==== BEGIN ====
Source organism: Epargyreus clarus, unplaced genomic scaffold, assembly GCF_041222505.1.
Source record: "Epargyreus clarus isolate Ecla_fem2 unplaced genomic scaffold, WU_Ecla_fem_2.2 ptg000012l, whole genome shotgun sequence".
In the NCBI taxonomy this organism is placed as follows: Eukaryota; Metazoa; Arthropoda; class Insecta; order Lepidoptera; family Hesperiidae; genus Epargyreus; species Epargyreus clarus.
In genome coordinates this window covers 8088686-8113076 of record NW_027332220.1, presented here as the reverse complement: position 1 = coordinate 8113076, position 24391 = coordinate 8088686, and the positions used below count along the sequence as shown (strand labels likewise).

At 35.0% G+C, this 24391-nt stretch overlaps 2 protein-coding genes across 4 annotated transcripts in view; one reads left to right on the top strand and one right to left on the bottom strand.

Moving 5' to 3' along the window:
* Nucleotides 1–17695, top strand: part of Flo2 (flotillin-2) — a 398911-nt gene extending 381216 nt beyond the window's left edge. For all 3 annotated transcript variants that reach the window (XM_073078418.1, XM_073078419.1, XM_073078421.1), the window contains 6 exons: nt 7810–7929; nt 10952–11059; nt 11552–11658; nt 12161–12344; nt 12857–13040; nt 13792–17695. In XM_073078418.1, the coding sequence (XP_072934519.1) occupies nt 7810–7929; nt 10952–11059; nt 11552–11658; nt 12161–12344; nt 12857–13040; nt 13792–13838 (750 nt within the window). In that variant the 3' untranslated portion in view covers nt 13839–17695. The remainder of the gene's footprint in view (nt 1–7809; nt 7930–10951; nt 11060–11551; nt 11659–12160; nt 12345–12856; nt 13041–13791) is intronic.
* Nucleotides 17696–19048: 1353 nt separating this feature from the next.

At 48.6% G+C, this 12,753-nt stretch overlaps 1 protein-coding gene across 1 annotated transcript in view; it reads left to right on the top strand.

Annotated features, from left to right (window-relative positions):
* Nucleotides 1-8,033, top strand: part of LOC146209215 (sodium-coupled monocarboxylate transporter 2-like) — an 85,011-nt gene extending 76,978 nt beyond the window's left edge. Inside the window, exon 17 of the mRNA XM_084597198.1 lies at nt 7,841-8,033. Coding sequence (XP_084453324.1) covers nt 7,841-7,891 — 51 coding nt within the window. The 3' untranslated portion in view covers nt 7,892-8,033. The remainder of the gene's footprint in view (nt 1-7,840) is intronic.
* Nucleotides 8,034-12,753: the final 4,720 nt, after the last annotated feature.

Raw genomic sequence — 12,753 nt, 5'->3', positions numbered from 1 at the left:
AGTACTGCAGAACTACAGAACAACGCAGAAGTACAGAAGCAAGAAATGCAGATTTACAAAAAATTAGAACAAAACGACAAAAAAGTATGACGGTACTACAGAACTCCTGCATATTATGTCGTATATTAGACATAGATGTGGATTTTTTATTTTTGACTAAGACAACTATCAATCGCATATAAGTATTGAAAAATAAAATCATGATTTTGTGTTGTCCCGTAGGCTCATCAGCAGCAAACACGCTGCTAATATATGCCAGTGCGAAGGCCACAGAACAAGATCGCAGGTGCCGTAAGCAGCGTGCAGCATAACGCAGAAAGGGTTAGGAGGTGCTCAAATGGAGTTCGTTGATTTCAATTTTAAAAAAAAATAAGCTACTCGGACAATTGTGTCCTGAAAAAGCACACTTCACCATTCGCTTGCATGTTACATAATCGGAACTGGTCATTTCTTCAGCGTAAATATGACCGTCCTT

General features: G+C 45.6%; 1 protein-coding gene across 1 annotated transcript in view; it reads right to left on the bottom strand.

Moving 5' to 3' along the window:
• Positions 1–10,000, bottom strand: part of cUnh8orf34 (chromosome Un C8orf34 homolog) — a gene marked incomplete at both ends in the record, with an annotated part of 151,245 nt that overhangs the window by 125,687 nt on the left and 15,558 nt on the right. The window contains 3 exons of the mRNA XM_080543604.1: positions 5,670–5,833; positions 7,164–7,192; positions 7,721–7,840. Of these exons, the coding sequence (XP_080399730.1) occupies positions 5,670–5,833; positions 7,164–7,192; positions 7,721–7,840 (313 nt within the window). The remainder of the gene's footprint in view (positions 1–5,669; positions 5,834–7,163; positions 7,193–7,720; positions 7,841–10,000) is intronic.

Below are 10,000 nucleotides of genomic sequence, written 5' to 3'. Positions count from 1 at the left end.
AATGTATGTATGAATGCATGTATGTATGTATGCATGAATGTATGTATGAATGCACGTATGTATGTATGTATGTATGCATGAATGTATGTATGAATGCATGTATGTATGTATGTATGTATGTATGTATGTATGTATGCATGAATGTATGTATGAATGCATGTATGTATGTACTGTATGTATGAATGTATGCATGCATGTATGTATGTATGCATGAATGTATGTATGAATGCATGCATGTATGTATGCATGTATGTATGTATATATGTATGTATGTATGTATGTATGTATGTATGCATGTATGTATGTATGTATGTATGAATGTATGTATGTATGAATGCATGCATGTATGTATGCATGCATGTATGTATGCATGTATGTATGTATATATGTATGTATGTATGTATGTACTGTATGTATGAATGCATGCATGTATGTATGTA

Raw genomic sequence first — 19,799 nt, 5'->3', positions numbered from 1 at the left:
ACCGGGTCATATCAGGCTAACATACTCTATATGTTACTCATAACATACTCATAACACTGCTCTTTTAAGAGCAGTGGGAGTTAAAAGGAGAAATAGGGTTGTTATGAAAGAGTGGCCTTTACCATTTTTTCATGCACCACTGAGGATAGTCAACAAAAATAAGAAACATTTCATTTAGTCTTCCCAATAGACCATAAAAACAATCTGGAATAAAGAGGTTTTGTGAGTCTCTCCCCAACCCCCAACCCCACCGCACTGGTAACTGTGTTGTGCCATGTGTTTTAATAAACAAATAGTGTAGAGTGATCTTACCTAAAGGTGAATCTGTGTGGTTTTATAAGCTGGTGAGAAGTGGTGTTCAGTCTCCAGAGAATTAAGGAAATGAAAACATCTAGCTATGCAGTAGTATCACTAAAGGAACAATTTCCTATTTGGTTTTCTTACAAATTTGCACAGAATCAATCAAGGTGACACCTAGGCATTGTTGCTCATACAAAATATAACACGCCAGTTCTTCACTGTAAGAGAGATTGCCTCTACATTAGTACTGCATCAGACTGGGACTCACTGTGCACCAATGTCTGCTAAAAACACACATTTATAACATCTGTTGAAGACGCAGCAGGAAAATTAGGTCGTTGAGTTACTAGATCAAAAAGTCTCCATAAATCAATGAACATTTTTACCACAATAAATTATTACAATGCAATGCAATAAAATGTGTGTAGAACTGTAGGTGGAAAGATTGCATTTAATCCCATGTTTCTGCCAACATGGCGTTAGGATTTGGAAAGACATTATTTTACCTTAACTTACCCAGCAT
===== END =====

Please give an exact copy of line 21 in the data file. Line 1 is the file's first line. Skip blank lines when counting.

ACCGGGTCATATCAGGCTAACATACTCTATATGTTACTCATAACATACTCATAACACTGCTCTTTTAAGAGCAGTGGGAGTTAAAAGGAGAAATAGGGTTGTTATGAAAGAGTGGCCTTTACCATTTTTTCATGCACCACTGAGGATAGTCAACAAAAATAAGAAACATTTCATTTAGTCTTCCCAATAGACCATAAAAACAATCTGGAATAAAGAGGTTTTGTGAGTCTCTCCCCAACCCCCAACCCCACCGCACTGGTAACTGTGTTGTGCCATGTGTTTTAATAAACAAATAGTGTAGAGTGATCTTACCTAAAGGTGAATCTGTGTGGTTTTATAAGCTGGTGAGAAGTGGTGTTCAGTCTCCAGAGAATTAAGGAAATGAAAACATCTAGCTATGCAGTAGTATCACTAAAGGAACAATTTCCTATTTGGTTTTCTTACAAATTTGCACAGAATCAATCAAGGTGACACCTAGGCATTGTTGCTCATACAAAATATAACACGCCAGTTCTTCACTGTAAGAGAGATTGCCTCTACATTAGTACTGCATCAGACTGGGACTCACTGTGCACCAATGTCTGCTAAAAACACACATTTATAACATCTGTTGAAGACGCAGCAGGAAAATTAGGTCGTTGAGTTACTAGATCAAAAAGTCTCCATAAATCAATGAACATTTTTACCACAATAAATTATTACAATGCAATGCAATAAAATGTGTGTAGAACTGTAGGTGGAAAGATTGCATTTAATCCCATGTTTCTGCCAACATGGCGTTAGGATTTGGAAAGACATTATTTTACCTTAACTTACCCAGCAT